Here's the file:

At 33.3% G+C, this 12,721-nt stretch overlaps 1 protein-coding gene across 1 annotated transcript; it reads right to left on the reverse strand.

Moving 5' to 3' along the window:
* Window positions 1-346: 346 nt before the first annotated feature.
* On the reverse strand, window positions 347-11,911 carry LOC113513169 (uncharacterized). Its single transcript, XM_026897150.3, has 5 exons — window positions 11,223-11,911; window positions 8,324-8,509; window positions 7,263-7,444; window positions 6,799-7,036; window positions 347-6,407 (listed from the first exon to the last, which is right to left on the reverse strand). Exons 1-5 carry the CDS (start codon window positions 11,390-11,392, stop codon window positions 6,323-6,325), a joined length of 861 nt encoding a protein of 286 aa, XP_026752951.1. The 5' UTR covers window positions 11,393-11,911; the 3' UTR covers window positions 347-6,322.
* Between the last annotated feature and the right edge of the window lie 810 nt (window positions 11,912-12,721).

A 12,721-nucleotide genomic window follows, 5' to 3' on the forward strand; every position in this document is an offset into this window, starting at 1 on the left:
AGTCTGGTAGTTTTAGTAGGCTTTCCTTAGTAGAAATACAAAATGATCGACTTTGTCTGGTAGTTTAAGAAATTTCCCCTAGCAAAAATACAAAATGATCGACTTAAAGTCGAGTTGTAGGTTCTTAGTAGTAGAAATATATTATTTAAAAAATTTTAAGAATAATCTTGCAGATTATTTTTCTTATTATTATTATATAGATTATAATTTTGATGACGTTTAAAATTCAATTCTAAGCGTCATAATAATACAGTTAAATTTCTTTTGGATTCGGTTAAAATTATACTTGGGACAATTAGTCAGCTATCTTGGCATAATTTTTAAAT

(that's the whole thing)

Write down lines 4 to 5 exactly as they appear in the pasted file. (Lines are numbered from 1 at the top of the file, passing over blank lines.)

* On the reverse strand, window positions 347-11,911 carry LOC113513169 (uncharacterized). Its single transcript, XM_026897150.3, has 5 exons — window positions 11,223-11,911; window positions 8,324-8,509; window positions 7,263-7,444; window positions 6,799-7,036; window positions 347-6,407 (listed from the first exon to the last, which is right to left on the reverse strand). Exons 1-5 carry the CDS (start codon window positions 11,390-11,392, stop codon window positions 6,323-6,325), a joined length of 861 nt encoding a protein of 286 aa, XP_026752951.1. The 5' UTR covers window positions 11,393-11,911; the 3' UTR covers window positions 347-6,322.
* Between the last annotated feature and the right edge of the window lie 810 nt (window positions 11,912-12,721).